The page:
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Decoding the nutrition label of food products

DECEMBER 13, 2019

When it comes to food, most of us make our choices based on what we like, how hungry we are and how appetising something looks. Choosing in this manner generally leads to consumption of foods that are high in salt, sugar, fat and calories while being low in nutrition. These sorts of foods are usually classified as junk food. Frequent consumption of junk food leads to a higher risk of obesity, cardiovascular diseases and other chronic health problems. But how do you know whether you are eating junk food or not? We all know that most fast food can be called junk food, but what about the food we buy from stores? Today we help you understand the nutrition labels on store-bought products to keep you away from junk food and make healthy choices for you and your family.

Serving size

Most nutrition labels have similar layouts ordered in a descending fashion. Let’s break them all down one by one to understand what would constitute a healthy snack and what could be classified as junk. At the start of the label you have the serving size. This is a standardised form of measurement, describing one serving as 1 cup or 1 piece followed by the metric amount i.e the number of grams or kilograms the serving constitutes. The serving size determines the number of calories and nutrients in one single serving.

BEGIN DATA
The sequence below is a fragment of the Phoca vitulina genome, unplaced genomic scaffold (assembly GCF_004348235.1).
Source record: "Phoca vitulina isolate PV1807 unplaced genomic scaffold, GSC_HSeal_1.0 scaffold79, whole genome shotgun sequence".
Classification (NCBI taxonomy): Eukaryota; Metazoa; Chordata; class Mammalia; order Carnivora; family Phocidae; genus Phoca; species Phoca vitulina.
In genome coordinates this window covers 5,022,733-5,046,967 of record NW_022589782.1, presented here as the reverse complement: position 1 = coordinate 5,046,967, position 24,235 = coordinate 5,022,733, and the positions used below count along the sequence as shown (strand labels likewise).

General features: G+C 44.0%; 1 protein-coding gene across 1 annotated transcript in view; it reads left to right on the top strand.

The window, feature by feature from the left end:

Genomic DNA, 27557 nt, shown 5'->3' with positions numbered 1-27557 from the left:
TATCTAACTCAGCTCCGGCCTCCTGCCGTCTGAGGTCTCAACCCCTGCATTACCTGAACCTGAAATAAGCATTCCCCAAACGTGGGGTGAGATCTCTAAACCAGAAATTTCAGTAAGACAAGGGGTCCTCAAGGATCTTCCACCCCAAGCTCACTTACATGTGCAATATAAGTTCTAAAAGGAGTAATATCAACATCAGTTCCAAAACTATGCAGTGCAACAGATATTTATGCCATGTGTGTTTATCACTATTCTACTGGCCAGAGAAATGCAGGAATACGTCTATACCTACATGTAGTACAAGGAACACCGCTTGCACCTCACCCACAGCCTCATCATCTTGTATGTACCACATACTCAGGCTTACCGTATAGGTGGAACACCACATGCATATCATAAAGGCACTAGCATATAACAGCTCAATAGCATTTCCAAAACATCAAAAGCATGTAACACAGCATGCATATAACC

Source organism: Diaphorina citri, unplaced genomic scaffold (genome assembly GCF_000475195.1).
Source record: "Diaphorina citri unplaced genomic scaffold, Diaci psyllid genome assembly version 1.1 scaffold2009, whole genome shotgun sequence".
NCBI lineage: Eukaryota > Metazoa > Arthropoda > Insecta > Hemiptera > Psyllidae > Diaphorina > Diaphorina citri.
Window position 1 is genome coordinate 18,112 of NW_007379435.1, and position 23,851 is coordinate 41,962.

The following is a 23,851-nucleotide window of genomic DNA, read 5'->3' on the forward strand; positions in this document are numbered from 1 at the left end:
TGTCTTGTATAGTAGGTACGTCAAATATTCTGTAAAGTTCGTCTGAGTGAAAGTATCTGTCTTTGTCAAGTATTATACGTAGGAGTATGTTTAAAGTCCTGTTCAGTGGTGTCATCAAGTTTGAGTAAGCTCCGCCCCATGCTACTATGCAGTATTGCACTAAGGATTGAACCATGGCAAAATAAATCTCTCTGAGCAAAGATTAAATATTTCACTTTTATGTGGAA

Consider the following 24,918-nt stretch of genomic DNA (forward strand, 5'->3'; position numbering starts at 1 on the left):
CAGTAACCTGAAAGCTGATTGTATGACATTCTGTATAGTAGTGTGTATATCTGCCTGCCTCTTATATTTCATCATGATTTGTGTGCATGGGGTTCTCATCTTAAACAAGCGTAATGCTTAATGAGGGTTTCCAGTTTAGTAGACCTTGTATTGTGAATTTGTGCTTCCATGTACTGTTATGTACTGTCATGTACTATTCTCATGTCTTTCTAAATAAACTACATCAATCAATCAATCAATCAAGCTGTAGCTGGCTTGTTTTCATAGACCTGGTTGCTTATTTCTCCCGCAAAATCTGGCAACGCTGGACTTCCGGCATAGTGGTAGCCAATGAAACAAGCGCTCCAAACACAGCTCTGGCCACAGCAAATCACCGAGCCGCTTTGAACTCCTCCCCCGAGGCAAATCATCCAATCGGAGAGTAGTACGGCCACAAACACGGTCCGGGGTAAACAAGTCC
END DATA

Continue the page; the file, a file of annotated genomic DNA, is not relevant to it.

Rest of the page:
The calories section provides an understanding of the amount of energy you get from a single serving. This is the section you have to keep an eye on to calculate the number of servings you can consume on a diet. Most healthy adults are recommended to consume 2,000 calories per day. However, it is not advisable to get all of your calories from one food source, which is why it is important to serve yourself the right amount of calories.


The next section is the nutrient list. This section generally begins with cholesterol, saturated fats, trans fats and sodium. The lesser the quantity of these nutrients, the better it is for your body. When picking potato chips at the general store it is important to glance at these numbers to recognise which ones are the healthiest. Right below these nutrients are dietary fibers and other nutrients that are important for our body. These include nutrients such as calcium, iron, magnesium, potassium and vitamins A, C, D and E.

%Daily Value

The %Daily value tells you the percentage of each nutrient in a single serving. For example, if the label lists 15% for calcium it means that one serving provides 15% of the calcium you need every day. If you want to consume more of a certain nutrient look for food items with a higher %Daily value. And be sure to get a variety of different nutrients as part of your diet.

The final aspect of the nutrition label is the footnote. The footnote generally begins with the statement, "%Daily values are based on a 2,000-calorie diet. Your daily values may be higher or lower depending on your calorie needs." Food labels help customers make informed choices about the food that they are buying. An informed customer can make better decisions for their own health, giving them a happy and fulfilling meal and life. To find out more interesting facts check out surprising fat loss facts and other interesting articles on the DIP Foods website.

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